Tuesday, April 5, 2011

Patty Turner Center Men's Club Visits with Mike Cameron and Fred Merkle

Mike Cameron wrote the book on Fred Merkle: Public Bonehead, Private Hero. With his own Merkle Play Diagram in hand, Mike Cameron presented his case for the exoneration of Fred Merkle to the Patty Turner Men's Club last week. According to Chicago Cubs aficionado, newspaper man and Sporting Chance Press author Mike Cameron, Fred Merkle was a scapegoat who paid the price for being at the wrong place at the wrong time. Cameron who avoids using the word "bonehead" so often a moniker cruelly affixed to Fred Merkle, set the stage by describing the historically fascinating year of 1908 -- the Wright Brothers prove that flight could be a practical mode of transportation; Henry Ford proved that automobiles could be affordable; and baseball proved that an entire nation could ignore all its worries for a few hours a day when smitten by a game.

Once the crowd understood the historical context of the 1908 season, Cameron described the close races in both the National and American Leagues that year. Having set the stage for the "Merkle Game" and describing the cast of characters -- including Tinker, Evers, Chance of the mighty Chicago Cubs and John McGraw, Christy Matthews and Fred Merkle of the Giants -- Cameron went on to describe the infamous play and how Merkle ran the bases that day. With the plodding Moose McCormick on third and Fred Merkle on first, Al Bridwell whacked a line line drive safely over the infield into right-center. After seeing that Moose had easily lumbered home, Merkle veered off the base path towards the clubhouse after the apparent end of the game rather than tagging second. The game ball disappeared for a while as the crowd and players mixed it up on the field, but then a ball made its way to second for the belated force out.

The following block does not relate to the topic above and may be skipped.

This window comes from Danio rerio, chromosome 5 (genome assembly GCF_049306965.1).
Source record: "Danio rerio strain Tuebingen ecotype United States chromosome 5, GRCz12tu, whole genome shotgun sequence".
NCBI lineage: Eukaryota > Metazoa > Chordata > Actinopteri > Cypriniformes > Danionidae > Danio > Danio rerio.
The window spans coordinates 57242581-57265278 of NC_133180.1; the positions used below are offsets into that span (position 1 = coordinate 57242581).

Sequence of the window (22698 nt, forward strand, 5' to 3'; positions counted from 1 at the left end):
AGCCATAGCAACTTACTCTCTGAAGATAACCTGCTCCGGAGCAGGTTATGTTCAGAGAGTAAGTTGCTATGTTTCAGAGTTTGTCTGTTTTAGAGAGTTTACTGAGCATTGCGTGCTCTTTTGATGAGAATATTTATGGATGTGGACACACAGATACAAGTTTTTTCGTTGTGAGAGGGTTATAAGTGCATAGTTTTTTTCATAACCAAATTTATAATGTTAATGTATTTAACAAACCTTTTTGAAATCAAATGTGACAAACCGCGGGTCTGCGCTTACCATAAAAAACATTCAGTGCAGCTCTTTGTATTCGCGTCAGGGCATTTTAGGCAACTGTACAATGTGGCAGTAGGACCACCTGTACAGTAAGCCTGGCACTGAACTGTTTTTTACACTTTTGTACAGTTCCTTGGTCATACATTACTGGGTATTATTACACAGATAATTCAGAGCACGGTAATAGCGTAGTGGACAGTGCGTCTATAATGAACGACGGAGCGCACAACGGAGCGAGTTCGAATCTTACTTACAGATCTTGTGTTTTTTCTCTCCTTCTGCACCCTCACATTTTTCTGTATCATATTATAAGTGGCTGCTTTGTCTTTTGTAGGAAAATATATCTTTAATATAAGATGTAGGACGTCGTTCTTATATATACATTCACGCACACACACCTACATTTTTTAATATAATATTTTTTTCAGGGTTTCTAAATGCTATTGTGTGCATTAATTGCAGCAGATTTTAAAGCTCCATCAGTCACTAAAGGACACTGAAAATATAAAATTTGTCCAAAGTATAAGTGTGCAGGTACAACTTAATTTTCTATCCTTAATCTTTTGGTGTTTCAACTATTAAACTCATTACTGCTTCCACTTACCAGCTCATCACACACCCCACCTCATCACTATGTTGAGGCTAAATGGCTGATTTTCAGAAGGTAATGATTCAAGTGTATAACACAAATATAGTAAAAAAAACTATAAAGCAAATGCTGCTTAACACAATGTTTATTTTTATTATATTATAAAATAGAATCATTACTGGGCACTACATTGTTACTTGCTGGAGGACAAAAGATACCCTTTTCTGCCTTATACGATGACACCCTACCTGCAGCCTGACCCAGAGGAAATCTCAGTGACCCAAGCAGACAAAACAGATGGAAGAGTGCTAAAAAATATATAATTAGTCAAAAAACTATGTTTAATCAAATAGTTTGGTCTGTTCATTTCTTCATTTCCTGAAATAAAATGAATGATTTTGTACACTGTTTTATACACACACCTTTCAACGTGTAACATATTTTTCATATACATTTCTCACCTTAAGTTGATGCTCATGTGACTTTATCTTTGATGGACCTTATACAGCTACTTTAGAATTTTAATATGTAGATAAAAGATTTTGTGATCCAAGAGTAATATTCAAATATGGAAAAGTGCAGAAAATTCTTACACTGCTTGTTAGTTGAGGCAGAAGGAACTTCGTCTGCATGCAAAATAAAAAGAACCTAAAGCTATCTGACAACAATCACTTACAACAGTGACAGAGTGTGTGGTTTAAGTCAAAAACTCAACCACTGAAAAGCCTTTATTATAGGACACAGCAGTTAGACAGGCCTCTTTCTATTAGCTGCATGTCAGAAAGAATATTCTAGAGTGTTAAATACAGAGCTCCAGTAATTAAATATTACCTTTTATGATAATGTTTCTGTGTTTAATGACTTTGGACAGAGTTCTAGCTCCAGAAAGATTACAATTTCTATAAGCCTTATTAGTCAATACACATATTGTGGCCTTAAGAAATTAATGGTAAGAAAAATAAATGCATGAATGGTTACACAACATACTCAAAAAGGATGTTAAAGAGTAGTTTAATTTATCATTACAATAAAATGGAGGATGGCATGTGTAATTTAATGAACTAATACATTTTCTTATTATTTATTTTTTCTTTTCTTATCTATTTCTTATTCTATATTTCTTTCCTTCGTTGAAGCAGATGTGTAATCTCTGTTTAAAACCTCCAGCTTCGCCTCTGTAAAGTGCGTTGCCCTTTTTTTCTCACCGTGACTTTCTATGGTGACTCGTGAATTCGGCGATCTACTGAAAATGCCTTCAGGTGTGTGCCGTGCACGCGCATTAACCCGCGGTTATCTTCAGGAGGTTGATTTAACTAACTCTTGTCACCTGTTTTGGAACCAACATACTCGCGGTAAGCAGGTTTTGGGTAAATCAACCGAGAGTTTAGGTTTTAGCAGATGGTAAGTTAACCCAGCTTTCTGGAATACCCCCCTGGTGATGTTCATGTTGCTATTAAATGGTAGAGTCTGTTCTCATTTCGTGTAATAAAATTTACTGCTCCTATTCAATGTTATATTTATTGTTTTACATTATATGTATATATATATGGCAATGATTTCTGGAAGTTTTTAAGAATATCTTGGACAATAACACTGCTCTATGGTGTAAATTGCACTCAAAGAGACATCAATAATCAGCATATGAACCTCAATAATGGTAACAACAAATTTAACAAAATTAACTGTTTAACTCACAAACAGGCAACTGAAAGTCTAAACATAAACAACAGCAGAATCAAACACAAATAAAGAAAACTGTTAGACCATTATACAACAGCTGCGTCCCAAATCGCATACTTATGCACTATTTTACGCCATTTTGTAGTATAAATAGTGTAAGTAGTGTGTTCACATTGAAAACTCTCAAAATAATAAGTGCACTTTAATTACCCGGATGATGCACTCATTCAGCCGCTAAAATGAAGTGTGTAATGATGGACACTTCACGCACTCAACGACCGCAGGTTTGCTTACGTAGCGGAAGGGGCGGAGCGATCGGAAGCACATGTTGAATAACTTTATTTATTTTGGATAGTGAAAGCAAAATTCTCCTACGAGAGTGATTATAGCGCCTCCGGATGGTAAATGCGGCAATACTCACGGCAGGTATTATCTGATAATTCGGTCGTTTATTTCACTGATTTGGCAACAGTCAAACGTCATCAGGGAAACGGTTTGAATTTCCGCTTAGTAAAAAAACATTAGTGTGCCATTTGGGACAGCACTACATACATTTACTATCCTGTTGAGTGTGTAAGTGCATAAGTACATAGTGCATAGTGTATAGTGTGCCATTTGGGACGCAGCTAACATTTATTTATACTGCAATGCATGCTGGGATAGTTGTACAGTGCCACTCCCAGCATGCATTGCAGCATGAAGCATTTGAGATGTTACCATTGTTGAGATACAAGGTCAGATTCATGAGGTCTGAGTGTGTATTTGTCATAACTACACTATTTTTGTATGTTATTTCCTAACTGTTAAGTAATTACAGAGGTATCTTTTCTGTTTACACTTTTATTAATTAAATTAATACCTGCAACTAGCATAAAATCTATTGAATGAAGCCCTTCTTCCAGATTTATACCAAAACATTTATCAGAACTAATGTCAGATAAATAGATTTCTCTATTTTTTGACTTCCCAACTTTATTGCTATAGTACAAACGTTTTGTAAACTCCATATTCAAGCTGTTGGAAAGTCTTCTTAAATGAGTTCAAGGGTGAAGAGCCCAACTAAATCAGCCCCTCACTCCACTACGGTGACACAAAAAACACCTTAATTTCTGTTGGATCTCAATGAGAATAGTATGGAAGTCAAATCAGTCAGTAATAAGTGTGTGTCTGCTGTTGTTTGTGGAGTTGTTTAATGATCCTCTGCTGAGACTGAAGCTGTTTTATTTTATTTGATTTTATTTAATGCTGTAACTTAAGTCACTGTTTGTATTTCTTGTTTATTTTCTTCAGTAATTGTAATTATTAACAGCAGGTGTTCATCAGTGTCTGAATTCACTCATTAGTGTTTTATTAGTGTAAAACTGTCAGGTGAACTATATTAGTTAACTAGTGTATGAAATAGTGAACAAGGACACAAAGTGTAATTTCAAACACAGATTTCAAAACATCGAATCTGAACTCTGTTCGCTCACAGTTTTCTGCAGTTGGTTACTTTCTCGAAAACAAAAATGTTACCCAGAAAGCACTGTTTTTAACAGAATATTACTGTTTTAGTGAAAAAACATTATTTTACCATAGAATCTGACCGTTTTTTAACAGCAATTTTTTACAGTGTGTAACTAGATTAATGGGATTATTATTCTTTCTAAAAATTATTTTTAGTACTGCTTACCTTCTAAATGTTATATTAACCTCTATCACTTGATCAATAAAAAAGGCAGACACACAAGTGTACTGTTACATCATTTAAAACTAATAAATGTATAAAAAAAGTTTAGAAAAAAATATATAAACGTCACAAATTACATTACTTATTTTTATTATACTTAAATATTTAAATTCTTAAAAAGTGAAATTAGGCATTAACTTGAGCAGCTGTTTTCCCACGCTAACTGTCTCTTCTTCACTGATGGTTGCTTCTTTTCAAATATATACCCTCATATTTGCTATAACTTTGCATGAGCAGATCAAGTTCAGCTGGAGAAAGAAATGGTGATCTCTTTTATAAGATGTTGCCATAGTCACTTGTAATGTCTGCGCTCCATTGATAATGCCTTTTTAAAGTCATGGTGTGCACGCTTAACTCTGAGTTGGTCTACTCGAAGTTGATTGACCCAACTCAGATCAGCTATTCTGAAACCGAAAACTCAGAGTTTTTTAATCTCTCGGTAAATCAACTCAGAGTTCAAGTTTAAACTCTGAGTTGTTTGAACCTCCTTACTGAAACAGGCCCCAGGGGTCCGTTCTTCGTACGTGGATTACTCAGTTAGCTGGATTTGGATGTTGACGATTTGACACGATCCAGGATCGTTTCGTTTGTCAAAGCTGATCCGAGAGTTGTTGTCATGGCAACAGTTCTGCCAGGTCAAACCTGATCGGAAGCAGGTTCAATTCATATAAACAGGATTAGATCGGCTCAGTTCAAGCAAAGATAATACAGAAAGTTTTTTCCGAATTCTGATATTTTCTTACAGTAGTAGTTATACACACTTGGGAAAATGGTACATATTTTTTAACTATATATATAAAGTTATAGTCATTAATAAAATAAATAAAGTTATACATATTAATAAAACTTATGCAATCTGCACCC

"How could he have done something so stupid? Everyone knows you have to tag the next base even after the run scores," the modern fan exclaims. But Cameron points out that everyone ran the bases that way in those days, especially when the winning hit landed in the outfield. It didn't help that the game was being played in the Polo Grounds, a field that was infamous for fans in close proximity to the players. In fact, at the Polo Grounds, the fans who sat in the outfield seats exited through the field itself. No surprise that players ran to the clubhouse a nanosecond after the game ends.

After Merkle was ruled out -- the result: Tie game. The Giants cry foul, but the press focused its muckraking venom on Merkle, calling him “bonehead.”

Cameron went on to tell the crowd at Patty Turner, that Mekle was ridiculed for life and even his obituary mentioned the "bonehead" play.

If you know some group that could use a dose of American history mixed with fascinating baseball and human interest--let us know at lmj.norris@sportingchancepress.com. Meantime, treat yourself to a great book, buy Public Bonehead, Private Hero. Order here.

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